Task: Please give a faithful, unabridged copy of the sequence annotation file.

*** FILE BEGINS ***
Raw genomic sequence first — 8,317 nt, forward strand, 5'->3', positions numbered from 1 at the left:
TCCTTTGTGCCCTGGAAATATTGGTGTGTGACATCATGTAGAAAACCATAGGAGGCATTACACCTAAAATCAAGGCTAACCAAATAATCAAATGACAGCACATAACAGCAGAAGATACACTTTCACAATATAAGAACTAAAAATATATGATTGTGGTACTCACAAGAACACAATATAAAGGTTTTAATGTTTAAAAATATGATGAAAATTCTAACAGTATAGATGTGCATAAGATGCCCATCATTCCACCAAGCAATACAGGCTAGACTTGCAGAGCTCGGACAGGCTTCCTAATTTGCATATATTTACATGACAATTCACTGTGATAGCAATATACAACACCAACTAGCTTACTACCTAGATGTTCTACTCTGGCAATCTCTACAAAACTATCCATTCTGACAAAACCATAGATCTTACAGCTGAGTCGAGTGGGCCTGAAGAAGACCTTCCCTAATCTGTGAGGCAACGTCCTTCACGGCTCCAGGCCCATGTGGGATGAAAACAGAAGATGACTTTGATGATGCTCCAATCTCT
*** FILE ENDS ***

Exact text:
Raw genomic sequence first — 8,317 nt, forward strand, 5'->3', positions numbered from 1 at the left:
TCCTTTGTGCCCTGGAAATATTGGTGTGTGACATCATGTAGAAAACCATAGGAGGCATTACACCTAAAATCAAGGCTAACCAAATAATCAAATGACAGCACATAACAGCAGAAGATACACTTTCACAATATAAGAACTAAAAATATATGATTGTGGTACTCACAAGAACACAATATAAAGGTTTTAATGTTTAAAAATATGATGAAAATTCTAACAGTATAGATGTGCATAAGATGCCCATCATTCCACCAAGCAATACAGGCTAGACTTGCAGAGCTCGGACAGGCTTCCTAATTTGCATATATTTACATGACAATTCACTGTGATAGCAATATACAACACCAACTAGCTTACTACCTAGATGTTCTACTCTGGCAATCTCTACAAAACTATCCATTCTGACAAAACCATAGATCTTACAGCTGAGTCGAGTGGGCCTGAAGAAGACCTTCCCTAATCTGTGAGGCAACGTCCTTCACGGCTCCAGGCCCATGTGGGATGAAAACAGAAGATGACTTTGATGATGCTCCAATCTCT